The closing arguments ended on 30 April 2009 with the Prosecutor requesting life imprisonment against the accused.

On 24 June 2011, Ndayambaje was sentenced to life imprisonment by the ICTR for direct and public incitement to commit genocide, genocide, extermination as a crime against humanity, and violence to life, health, and physical or mental well-being of persons as war crimes.

Ndayambaje, along with his five co-defendants, appealed the first instance verdict.

The Appeals Chamber delivered its judgment on 14 December 2015, reducing Ndayambaje’s sentence to 47 years of prison. The Appeals Chamber ruled that his right to be tried without undue delay had been violated. It found proprio motu that the Trial Chamber erred in convicting Ndayambaje for persecution as a crime against humanity since the crimes had not been committed on one of the three discriminatory grounds enumerated in the Statute of the ICTR. It furthermore reversed Ndayambaje’s criminal responsibility for a number of events. The Appeals Chamber dismissed Ndayambaje’s appeal in all other respects.


The « Butare Six » trial is the longest and also the most costly trial in the history of international criminal justice. The proceedings were particularly lengthy not least because of difficulties with certain witnesses and the extreme length of examinations. Several expert witnesses spent a month on the stand. During the Defence case, conflicts of interest between the accused added to the lengthiness of the proceedings.


Rwanda has been historically inhabited by three distinct social groups, known as Hutu, Tutsi and Twa. Between April and July 1994 the country was torn apart by a bloody genocide, during which extremist Hutu people targeted Tutsis and moderate Hutus. The United Nations Assistance Mission for Rwanda (UNAMIR) was powerless against those committing the genocide, as the peacekeeping troops were outnumbered.


In hopes of facilitating the process of national reconciliation and to promote peace in the country, on 8 November 1994 the United Nations Security Council adopted Resolution 955, establishing the International Criminal Tribunal for Rwanda (ICTR), located in Arusha, Tanzania.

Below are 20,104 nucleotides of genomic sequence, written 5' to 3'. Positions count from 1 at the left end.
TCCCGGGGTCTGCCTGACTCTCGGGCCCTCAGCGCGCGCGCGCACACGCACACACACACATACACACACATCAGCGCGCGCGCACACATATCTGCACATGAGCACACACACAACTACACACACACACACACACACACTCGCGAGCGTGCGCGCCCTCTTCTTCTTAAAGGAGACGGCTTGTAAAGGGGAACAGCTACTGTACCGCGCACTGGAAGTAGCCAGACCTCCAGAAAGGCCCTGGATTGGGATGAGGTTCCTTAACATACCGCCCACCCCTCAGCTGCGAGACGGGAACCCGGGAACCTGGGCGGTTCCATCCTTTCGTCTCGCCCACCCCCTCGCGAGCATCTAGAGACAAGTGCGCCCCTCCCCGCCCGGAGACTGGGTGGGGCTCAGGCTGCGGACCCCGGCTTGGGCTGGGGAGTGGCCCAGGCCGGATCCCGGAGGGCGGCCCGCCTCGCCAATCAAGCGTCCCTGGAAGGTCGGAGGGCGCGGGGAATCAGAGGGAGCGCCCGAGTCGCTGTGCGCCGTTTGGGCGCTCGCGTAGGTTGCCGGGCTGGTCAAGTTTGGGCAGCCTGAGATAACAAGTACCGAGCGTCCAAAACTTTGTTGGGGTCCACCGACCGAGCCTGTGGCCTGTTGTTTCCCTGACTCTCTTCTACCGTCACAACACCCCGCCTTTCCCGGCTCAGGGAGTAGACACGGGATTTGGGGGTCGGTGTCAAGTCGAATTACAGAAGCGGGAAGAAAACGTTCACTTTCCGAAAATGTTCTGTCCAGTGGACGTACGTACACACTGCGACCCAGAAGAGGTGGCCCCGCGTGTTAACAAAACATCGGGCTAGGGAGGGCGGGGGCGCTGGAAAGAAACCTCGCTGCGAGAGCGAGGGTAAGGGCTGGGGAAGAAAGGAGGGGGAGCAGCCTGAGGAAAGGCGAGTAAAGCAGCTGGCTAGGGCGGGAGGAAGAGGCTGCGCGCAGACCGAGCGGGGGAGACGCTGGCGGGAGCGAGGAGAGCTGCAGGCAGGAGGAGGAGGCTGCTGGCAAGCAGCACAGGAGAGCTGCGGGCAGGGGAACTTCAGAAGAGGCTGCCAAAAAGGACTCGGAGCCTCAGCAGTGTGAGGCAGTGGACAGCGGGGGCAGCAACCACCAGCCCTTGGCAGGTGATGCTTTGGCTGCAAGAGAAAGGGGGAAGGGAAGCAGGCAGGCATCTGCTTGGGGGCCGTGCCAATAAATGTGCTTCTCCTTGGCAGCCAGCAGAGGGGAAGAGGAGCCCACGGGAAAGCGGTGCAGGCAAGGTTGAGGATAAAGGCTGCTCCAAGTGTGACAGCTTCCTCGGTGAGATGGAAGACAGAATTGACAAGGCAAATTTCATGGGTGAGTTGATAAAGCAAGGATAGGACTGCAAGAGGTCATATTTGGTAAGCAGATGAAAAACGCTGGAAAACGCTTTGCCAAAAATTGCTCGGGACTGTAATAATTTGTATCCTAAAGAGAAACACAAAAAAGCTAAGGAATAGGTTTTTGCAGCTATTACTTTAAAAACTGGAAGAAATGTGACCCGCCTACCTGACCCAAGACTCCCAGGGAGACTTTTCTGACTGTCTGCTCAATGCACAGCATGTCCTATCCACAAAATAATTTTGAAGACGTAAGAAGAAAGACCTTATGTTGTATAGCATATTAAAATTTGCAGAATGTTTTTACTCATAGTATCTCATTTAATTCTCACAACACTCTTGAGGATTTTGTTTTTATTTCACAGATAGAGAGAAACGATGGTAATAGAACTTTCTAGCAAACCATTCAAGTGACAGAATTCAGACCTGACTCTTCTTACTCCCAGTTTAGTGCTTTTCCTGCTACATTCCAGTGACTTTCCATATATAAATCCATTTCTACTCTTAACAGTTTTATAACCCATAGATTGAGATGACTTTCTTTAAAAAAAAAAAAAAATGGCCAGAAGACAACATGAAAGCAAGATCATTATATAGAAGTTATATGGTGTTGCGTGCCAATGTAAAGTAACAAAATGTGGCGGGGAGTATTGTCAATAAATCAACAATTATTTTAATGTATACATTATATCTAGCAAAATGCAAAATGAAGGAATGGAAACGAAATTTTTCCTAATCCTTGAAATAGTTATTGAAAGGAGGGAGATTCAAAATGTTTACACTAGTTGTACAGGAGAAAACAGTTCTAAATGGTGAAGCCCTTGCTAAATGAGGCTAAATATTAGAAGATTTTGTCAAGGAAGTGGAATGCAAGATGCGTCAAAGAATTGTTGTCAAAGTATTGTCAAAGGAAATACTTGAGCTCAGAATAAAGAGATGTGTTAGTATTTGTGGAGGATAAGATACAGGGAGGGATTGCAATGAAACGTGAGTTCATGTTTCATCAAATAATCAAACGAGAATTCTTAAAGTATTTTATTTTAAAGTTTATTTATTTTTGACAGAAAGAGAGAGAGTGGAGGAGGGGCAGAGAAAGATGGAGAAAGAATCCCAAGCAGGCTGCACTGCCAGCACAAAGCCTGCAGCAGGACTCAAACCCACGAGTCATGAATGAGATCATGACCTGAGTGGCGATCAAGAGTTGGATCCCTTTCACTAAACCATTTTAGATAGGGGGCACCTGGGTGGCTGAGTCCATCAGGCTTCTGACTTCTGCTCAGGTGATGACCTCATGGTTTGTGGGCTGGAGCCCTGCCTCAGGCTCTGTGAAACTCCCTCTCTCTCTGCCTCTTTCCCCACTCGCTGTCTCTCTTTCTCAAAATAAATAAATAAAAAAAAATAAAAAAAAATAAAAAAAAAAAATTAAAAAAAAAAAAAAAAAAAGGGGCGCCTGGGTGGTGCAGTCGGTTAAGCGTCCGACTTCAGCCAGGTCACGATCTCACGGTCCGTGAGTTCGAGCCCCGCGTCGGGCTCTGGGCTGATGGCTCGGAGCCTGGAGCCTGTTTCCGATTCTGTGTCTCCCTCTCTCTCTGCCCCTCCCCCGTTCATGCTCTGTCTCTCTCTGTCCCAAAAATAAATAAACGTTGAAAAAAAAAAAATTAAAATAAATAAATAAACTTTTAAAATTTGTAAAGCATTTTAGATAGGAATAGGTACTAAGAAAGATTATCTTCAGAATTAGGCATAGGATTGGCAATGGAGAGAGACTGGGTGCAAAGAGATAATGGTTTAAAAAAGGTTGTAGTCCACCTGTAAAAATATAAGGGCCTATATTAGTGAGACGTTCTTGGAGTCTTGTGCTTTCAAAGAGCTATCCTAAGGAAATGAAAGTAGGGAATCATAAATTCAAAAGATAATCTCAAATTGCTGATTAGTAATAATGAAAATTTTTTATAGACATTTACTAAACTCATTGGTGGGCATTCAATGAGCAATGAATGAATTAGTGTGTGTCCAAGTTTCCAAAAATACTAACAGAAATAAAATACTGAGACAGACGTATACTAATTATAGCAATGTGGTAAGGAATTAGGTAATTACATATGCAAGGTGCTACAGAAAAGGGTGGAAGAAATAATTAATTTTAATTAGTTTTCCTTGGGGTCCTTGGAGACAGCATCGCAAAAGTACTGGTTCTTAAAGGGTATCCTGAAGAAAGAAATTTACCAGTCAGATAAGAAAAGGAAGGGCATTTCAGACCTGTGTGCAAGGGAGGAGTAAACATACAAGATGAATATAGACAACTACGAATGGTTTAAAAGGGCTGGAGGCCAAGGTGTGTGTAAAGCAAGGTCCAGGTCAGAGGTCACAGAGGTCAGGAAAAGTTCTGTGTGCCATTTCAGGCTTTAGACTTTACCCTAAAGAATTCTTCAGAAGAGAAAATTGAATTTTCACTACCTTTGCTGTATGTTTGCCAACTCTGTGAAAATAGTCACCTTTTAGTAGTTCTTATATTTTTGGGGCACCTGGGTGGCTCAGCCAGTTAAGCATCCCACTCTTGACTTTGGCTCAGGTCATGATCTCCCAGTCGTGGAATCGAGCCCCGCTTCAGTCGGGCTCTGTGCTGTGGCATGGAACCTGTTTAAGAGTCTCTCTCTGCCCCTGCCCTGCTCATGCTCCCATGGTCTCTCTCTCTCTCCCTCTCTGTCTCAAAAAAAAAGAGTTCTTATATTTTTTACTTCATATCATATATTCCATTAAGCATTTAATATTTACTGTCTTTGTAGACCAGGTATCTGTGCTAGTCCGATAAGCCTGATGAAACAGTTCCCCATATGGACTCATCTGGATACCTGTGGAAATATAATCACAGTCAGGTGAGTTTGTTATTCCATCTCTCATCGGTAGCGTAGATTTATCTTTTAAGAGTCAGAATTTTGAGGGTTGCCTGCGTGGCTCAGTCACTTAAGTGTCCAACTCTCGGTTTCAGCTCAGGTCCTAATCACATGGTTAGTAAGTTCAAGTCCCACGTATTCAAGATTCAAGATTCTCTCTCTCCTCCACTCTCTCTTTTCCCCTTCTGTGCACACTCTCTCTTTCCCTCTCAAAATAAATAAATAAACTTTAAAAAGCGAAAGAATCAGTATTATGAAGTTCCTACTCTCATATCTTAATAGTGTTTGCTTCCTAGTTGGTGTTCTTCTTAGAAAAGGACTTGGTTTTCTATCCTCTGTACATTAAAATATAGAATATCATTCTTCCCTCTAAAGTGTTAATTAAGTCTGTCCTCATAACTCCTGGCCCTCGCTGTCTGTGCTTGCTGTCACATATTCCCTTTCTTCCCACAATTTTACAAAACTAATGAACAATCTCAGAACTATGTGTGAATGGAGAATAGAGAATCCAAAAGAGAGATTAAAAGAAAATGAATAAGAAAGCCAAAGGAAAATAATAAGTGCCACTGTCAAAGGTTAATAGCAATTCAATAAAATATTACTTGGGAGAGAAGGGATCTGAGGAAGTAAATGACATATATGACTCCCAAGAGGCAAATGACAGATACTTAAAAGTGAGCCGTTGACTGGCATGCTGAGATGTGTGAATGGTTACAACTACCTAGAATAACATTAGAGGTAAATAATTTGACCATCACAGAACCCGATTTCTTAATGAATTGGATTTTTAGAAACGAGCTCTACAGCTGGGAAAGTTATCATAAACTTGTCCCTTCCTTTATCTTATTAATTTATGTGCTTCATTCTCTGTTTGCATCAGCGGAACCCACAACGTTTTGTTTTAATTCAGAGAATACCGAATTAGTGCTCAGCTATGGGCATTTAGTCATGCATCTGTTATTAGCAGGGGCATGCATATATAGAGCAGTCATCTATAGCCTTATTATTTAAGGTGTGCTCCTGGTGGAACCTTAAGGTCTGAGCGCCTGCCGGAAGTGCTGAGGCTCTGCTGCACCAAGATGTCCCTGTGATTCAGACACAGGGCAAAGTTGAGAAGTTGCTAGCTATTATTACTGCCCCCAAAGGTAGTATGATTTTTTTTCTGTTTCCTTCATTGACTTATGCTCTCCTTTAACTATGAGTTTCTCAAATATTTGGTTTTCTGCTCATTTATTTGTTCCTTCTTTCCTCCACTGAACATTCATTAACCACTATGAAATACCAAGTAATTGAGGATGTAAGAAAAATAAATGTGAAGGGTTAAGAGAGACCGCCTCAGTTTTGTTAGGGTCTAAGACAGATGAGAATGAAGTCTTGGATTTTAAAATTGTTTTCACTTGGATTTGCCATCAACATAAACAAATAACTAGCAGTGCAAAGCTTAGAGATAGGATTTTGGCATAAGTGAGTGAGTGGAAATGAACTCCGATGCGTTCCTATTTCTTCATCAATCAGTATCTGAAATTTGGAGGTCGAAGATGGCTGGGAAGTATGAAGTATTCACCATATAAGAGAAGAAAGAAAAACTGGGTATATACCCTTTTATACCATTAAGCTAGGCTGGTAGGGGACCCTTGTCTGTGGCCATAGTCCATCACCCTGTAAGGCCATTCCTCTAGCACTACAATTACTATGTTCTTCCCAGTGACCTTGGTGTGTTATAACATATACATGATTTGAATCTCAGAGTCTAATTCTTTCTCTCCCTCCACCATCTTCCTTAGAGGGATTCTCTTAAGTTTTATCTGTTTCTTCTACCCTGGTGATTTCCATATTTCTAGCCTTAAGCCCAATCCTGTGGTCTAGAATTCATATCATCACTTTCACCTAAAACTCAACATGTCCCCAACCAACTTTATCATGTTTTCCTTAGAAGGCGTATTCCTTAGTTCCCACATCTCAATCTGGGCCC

The Tribunal’s function is to prosecute perpetrators of crimes of genocide, crimes against humanity and war crimes committed between 1 January and 31 December 1994 in Rwanda. Since its inception, 92 persons have been indicted in front of the ICTR. Some proceedings are however still ongoing.

The ICTR is primed to close down in 2015.

Regarding what will happen to the functions and activities that will outlive the ICTR, the UN Security Council established the International Residual Mechanism for Criminal Tribunals (or “the Mechanism”), in Resolution 1966 (2010), to take over the remaining functions of both the ICTR and the International Criminal Tribunal for the former Yugoslavia (ICTY). The Mechanism, which has been functioning since 1 July 2012, has already taken over some of the ongoing functions of the ICTR, including the enforcement of sentences of those convicted and sentenced by the Tribunal, the tracking, arrest and prosecution of fugitives earmarked for trial at the Mechanism, and the care and protection of witnesses.


In 1998, discussions began under the direction of the President of the Republic of Rwanda about the possible use of traditional courts to support the ordinary Rwandan judicial system and the ICTR. A commission was created to study this possibility, and its report provided the basis of the Organic Law of 26 January 2001, which created the Gacaca Courts.

These courts were in charge of trying the low and middle-level perpetrators of the genocide, apart from the “planners” who should have been tried before national courts. The Gacaca courts were composed of elected popular assemblies, made up of non-professional judges. The composition and functioning of such courts raised several concerns about the respect of fair trial guarantees.

According to Rwandan authorities, during their functioning, the Gacaca courts tried almost two million people. On 18 June 2012 Rwandan President Paul Kagame announced the official end of Gacaca courts’ activity.